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To understand the reasons why many people who will argue strongly for fair use, etc., still find this wrong, you have to look two steps ahead.

Let's say 37 signals has done the extensive work to create a page design that really converts. And we live in the world where anyone else who wants to lift their carefully-researched design can do so in 10 minutes, and reap the same benefits.

Unfortunately, that would put 37 signals at a serious disadvantage -- assuming that customers don't know who first created something really good, the actual creator always loses. All of the copycats get the same benefit with a cost of 10 minutes vs. 10 days.

So the only way 37 signals can benefit from their work is to find a way to make it more work to copy than to recreate.

To do that, they'd need, what -- some kind of heavily-obfuscated Flash? I'm sure if the need were there, we'd find a way to really lock down web UIs.

> In this case, 37Signals was given free rein to track Curebit's customers. Sounds like a good deal to me.

Unrelated to my points above, but never mind tracking... a hotlinked image is the perfect invitation to tweak your own layout, then change the original image files. Sadly, it looks like 37 signals missed their opportunity to paper over Curebit's page with animated penises.




Yes, they are at a disadvantage, but they would still be at a local and global advantage. Local because they are first to put the innovation out, and they will naturally gain attention. Global because this system lifts everybody up overall. There is this midway hump that people can't seem to see over, but if what I say is true, the barrier will be broken and stay broken one day.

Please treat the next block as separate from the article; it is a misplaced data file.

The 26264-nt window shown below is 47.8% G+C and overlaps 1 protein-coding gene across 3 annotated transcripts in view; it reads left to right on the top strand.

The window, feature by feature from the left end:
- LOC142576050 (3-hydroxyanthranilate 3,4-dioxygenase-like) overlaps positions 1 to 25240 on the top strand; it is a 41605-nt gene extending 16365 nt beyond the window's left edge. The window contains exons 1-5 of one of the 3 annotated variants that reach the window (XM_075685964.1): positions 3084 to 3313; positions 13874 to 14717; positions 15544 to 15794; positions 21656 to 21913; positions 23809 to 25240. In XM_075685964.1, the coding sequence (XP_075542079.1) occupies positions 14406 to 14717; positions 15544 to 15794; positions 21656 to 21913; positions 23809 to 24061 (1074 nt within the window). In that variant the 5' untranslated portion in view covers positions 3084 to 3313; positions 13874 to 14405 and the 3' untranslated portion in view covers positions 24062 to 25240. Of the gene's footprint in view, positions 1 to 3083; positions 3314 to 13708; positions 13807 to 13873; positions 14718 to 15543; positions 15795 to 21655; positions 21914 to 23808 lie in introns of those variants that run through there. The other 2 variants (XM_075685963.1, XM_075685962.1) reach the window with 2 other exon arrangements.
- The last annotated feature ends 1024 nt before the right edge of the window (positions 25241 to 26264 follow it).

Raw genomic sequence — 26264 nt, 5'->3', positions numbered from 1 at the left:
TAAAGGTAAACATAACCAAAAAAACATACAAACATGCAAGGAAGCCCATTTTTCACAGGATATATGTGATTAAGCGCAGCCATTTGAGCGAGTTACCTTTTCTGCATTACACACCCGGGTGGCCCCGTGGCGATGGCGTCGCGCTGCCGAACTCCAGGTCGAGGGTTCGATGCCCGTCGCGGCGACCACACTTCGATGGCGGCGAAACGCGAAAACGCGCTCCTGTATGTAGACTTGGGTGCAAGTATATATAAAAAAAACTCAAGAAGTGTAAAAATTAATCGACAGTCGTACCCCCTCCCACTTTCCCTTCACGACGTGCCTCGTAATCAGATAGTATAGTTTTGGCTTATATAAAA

Plenty of good innovators (and artists) innovate for the joy of innovating, and this "protection" gets in their way. DRM and obfuscation hurts everyone involved.


This is days old now, but I don't cycle back often, unfortunately....

This doesn't add up, though. They're only at a very local advantage, because if their competitors have the same feature the next day, only very few folks will realize who had it first.

And globally, everyone gets the same advantage (everyone is lifted up), but the creators who put in X months of work have paid X months for that advantage, and everyone else paid nothing. So, add that up and you get red, for the creators only. Everyone else can thus charge pennies for whatever service, while the creators need to recoup their costs, so they can't... so they go out of business.

Or they change their strategy.

It gets pretty clear that to "win" in this game, you need to either be the #2 site with any new feature (be ready to snap it up as soon as the competition brings it out), or find some contorted way you can innovate without anyone else nicking it.




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